The Instigator
Pro (for)
The Contender
Con (against)

Prisoners should be allowed to vote

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Voting Style: Open Point System: 7 Point
Started: 1/9/2017 Category: Politics
Updated: 1 year ago Status: Debating Period
Viewed: 452 times Debate No: 98827
Debate Rounds (4)
Comments (1)
Votes (0)




Rules of debate:
1) If con chooses to post their first arguments in round 1, they must waive round 4 in order to keep the number of arguments even between us since I am not using round 1 for arguments.
2) No ad hominem or personal attacks/insults
3) No new arguments or evidence in last round(for con, it would be round 3 if they post arguments in round 1, if not, then it's round 4. For me, it's round 4 regardless)

Violation of any of the above rules means that voters, when voting for the point for conduct, should vote for the other person who did not violate the above rules, or did so less than their opponent. I do report votes if there is not enough RFD, and if voters do not vote for the other person when one person violated one of these rules, it will be reported if there's not enough RFD

I don't see a need to define any terms, as these terms should be all accepted to mean the same thing. If con sees a need to define these terms, we will do so in comments.


I accept. I'll post an argument in round 4 instead of round 1.
Debate Round No. 1



Now, I will point out that it has been declared constitutional for states to disenfranchise felons in the supreme court case Richardson v. Ramirez[1] so here I will not be presenting any legal reasons why felons should be allowed to vote, as the legal reasons show that they can't. Instead, I will focus on explaining why this ruling is wrong.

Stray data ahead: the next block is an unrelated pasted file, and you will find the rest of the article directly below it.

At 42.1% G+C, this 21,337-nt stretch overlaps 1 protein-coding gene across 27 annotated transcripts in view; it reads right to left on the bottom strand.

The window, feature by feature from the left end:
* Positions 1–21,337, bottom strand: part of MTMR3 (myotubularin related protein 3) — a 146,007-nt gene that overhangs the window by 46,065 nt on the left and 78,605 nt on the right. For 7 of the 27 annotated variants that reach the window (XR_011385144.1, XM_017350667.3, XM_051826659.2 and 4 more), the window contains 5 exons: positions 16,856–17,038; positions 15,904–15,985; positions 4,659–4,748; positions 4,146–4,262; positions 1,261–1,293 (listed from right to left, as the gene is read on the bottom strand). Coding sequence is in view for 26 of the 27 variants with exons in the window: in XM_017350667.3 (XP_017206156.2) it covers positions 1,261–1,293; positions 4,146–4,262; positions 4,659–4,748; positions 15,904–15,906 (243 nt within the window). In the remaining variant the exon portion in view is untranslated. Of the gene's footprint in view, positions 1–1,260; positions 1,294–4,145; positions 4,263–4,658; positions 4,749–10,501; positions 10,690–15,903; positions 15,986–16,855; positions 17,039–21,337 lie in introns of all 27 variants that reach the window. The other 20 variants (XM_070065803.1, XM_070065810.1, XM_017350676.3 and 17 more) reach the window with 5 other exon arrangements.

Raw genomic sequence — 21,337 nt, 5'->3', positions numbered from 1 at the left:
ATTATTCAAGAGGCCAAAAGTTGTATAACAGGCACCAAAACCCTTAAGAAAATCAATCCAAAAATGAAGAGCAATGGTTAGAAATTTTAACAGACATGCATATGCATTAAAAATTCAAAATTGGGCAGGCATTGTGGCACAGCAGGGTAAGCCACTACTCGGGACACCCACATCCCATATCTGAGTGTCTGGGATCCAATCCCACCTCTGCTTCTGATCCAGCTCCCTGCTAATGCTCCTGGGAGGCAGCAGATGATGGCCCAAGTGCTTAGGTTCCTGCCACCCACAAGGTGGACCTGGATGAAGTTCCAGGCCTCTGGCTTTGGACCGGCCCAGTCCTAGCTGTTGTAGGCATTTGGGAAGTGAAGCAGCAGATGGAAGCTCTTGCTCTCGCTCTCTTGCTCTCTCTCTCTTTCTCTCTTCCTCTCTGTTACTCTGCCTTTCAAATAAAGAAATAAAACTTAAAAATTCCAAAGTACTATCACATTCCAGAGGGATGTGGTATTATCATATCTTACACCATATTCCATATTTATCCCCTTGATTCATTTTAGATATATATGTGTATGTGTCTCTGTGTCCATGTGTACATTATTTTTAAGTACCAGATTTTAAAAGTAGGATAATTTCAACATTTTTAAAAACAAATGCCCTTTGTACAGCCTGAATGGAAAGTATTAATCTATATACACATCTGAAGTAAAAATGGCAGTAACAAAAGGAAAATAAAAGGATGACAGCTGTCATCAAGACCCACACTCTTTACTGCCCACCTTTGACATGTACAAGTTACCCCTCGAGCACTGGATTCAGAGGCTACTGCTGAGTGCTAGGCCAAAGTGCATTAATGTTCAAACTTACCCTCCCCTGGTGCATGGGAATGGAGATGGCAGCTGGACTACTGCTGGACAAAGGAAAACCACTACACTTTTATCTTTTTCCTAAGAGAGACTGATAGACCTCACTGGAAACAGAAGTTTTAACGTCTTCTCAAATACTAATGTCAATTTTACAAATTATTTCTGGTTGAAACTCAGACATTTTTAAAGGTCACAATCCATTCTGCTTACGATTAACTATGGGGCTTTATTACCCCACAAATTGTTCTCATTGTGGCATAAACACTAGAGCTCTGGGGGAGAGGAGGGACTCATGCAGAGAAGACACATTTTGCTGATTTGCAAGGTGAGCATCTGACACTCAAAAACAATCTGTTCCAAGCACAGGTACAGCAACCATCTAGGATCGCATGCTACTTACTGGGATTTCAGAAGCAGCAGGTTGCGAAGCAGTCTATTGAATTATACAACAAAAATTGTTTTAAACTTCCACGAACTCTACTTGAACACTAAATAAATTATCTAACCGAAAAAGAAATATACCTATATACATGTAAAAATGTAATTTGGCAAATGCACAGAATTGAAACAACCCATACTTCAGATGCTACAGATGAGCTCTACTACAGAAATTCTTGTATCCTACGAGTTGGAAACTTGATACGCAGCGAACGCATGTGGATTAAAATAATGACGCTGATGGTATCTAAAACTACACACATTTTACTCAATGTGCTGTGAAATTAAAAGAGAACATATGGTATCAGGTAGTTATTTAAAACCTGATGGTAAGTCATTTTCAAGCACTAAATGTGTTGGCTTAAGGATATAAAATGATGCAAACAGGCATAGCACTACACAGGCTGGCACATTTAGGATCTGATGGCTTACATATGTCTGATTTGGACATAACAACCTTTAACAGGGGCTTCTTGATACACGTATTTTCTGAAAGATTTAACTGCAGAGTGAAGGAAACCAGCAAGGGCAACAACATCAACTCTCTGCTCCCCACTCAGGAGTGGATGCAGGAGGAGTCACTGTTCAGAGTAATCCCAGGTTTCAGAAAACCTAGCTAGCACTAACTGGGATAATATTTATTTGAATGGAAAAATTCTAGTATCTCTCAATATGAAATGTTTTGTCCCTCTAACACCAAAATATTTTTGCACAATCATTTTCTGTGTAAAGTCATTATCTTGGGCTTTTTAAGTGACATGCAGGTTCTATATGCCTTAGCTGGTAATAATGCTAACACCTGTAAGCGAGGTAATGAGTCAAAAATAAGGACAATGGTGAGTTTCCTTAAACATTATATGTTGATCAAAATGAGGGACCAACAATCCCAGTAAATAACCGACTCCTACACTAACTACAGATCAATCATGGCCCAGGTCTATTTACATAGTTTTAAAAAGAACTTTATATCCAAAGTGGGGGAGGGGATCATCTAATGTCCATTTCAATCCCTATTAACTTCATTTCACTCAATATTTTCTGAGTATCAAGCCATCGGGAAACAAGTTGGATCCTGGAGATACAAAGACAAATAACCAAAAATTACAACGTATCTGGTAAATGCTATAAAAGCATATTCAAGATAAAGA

Not every felon has committed a terrible crime.

In many states, it is considered a felony to possess a certain amount of marijuana[2]. Thus, also in these states, your voting rights can be taken away just because you have marijuana. I think that since many states are now legalizing marijuana, and a majority(53%) support marijuana legalization [3] with that number rising every year, it is safe to say that people are beginning to realize that marijuana use or possession is not a crime.

Since marijuana possession, I consider, a lesser crime than say murder or theft, why should all felons have their voting rights taken away? Some didn't do anything that really harms others. I imagine there are other "felonies" that most people would agree are not actually that major of a crime, yet they are felonies and they would prevent you from being able to vote in basically every state.

In addition, some estimate that at least 10% of convicts are innocent of their crime and wrongly placed in prison.[5] Why should these people be denied their right to vote just because the other 90% of prisoners did commit a terrible crime? I consider it a worse problem to deny 10 innocent people the right to vote, than to allow 90 felons the right to vote. While it seems like it's proper to deny a murderer or another felon the right to vote, I'll explain in my next point why this is flawed as well.

Laws are based off of what seems moral and immoral